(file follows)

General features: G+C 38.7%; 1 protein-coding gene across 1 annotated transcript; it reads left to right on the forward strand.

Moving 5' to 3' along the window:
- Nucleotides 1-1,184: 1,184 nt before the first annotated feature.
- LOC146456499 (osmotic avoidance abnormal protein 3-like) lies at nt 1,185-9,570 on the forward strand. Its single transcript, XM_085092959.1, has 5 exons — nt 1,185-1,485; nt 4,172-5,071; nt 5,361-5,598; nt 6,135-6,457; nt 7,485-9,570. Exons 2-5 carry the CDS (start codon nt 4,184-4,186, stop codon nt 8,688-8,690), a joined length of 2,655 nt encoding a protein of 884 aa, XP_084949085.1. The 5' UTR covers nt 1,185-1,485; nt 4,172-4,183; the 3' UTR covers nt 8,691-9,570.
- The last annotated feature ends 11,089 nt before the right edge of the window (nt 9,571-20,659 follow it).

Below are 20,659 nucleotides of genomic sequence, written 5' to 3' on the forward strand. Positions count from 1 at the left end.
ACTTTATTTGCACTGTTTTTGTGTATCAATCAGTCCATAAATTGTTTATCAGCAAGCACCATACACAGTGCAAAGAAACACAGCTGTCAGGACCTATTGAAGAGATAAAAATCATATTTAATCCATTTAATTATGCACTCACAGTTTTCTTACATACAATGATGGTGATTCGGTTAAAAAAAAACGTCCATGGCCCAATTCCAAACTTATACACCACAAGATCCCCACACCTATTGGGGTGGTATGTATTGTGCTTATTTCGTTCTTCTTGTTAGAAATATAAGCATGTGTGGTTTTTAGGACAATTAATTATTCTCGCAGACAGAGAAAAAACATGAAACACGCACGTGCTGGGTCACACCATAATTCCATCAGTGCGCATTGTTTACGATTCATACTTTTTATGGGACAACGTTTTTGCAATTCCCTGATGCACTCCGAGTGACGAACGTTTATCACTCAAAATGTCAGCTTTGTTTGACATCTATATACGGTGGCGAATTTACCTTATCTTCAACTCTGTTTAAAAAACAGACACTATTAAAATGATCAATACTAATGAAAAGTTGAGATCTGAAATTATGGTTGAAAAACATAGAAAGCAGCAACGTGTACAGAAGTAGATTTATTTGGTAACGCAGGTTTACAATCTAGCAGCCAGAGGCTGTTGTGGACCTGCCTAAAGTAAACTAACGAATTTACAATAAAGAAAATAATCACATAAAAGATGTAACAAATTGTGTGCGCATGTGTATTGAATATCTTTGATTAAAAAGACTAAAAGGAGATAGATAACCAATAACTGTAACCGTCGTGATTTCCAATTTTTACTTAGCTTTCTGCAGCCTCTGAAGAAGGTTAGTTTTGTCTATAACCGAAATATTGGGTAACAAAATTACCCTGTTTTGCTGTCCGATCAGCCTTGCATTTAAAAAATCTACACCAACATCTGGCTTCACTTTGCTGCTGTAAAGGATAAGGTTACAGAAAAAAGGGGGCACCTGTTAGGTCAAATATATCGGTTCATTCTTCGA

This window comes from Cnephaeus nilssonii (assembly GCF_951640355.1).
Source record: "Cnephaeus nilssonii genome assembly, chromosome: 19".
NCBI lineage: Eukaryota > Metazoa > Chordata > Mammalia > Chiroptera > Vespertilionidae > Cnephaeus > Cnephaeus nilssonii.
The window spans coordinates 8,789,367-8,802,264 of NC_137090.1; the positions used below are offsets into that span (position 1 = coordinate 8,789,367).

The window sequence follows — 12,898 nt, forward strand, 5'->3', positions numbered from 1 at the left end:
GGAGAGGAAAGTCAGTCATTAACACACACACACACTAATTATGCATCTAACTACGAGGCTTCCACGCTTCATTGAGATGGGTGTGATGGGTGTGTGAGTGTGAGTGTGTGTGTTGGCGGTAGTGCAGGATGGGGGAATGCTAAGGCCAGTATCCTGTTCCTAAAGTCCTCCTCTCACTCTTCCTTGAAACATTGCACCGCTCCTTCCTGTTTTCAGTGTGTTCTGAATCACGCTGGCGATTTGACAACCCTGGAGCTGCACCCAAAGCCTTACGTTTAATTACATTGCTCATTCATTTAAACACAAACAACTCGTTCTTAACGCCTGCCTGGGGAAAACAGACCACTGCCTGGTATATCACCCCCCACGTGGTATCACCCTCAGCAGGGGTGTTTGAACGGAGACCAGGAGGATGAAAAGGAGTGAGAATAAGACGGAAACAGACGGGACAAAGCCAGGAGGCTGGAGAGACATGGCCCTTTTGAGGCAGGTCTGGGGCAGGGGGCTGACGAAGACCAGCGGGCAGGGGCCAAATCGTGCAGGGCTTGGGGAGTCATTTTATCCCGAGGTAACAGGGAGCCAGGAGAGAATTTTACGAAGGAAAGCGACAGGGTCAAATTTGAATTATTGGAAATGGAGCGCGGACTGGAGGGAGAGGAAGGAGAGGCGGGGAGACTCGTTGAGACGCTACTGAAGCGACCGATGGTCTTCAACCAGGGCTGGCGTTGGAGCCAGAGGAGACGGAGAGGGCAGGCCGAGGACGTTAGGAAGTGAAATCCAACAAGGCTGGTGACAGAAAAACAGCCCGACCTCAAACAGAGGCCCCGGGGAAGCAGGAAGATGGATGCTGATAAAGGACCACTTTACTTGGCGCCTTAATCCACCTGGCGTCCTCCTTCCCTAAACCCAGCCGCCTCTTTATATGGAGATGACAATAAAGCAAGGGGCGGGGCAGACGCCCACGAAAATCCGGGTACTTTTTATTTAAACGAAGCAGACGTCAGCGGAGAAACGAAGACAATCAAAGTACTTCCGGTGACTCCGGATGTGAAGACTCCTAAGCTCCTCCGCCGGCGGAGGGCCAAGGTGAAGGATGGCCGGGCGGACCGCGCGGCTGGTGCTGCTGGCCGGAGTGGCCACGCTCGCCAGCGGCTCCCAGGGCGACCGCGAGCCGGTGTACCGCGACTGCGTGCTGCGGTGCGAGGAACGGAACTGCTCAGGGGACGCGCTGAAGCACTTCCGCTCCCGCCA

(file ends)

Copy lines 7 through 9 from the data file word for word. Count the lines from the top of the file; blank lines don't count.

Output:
ACTTTATTTGCACTGTTTTTGTGTATCAATCAGTCCATAAATTGTTTATCAGCAAGCACCATACACAGTGCAAAGAAACACAGCTGTCAGGACCTATTGAAGAGATAAAAATCATATTTAATCCATTTAATTATGCACTCACAGTTTTCTTACATACAATGATGGTGATTCGGTTAAAAAAAAACGTCCATGGCCCAATTCCAAACTTATACACCACAAGATCCCCACACCTATTGGGGTGGTATGTATTGTGCTTATTTCGTTCTTCTTGTTAGAAATATAAGCATGTGTGGTTTTTAGGACAATTAATTATTCTCGCAGACAGAGAAAAAACATGAAACACGCACGTGCTGGGTCACACCATAATTCCATCAGTGCGCATTGTTTACGATTCATACTTTTTATGGGACAACGTTTTTGCAATTCCCTGATGCACTCCGAGTGACGAACGTTTATCACTCAAAATGTCAGCTTTGTTTGACATCTATATACGGTGGCGAATTTACCTTATCTTCAACTCTGTTTAAAAAACAGACACTATTAAAATGATCAATACTAATGAAAAGTTGAGATCTGAAATTATGGTTGAAAAACATAGAAAGCAGCAACGTGTACAGAAGTAGATTTATTTGGTAACGCAGGTTTACAATCTAGCAGCCAGAGGCTGTTGTGGACCTGCCTAAAGTAAACTAACGAATTTACAATAAAGAAAATAATCACATAAAAGATGTAACAAATTGTGTGCGCATGTGTATTGAATATCTTTGATTAAAAAGACTAAAAGGAGATAGATAACCAATAACTGTAACCGTCGTGATTTCCAATTTTTACTTAGCTTTCTGCAGCCTCTGAAGAAGGTTAGTTTTGTCTATAACCGAAATATTGGGTAACAAAATTACCCTGTTTTGCTGTCCGATCAGCCTTGCATTTAAAAAATCTACACCAACATCTGGCTTCACTTTGCTGCTGTAAAGGATAAGGTTACAGAAAAAAGGGGGCACCTGTTAGGTCAAATATATCGGTTCATTCTTCGA

This window comes from Cnephaeus nilssonii (assembly GCF_951640355.1).
Source record: "Cnephaeus nilssonii genome assembly, chromosome: 19".